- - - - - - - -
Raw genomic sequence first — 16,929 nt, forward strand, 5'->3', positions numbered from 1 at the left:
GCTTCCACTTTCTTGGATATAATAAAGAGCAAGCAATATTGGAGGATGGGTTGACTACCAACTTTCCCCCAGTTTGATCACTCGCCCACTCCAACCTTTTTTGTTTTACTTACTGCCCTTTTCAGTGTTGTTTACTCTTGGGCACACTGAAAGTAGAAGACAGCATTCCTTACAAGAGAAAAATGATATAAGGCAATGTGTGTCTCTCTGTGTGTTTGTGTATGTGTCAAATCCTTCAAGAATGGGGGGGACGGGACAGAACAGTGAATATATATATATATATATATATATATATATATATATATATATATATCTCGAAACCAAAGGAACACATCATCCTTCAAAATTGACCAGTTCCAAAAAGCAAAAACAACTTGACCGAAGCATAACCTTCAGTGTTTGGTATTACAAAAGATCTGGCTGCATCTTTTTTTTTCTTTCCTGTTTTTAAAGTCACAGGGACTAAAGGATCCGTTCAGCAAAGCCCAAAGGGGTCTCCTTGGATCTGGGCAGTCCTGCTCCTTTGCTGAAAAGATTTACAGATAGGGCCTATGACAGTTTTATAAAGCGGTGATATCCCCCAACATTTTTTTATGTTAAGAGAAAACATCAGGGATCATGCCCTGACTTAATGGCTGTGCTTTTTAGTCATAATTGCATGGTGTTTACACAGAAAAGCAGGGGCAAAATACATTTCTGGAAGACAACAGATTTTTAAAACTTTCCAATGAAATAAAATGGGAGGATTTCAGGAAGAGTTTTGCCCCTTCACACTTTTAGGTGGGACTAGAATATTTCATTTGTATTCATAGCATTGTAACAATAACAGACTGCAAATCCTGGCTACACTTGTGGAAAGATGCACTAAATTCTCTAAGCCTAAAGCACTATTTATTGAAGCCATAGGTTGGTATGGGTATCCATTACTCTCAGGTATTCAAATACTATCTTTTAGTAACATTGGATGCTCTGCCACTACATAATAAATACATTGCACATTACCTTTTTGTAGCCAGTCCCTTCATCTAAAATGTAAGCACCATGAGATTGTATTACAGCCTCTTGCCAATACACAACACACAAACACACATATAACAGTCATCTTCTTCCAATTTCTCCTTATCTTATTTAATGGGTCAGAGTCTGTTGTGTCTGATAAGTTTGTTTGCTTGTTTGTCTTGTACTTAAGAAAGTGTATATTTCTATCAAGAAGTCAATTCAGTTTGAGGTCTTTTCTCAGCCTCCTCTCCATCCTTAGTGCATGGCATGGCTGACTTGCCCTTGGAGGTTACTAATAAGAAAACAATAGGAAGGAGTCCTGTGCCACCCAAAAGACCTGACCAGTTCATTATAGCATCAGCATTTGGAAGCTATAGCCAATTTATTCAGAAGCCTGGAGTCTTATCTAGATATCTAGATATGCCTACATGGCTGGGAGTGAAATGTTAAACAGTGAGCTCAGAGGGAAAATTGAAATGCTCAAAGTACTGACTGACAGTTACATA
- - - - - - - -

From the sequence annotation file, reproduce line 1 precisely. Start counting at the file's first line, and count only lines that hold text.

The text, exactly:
Raw genomic sequence first — 16,929 nt, forward strand, 5'->3', positions numbered from 1 at the left: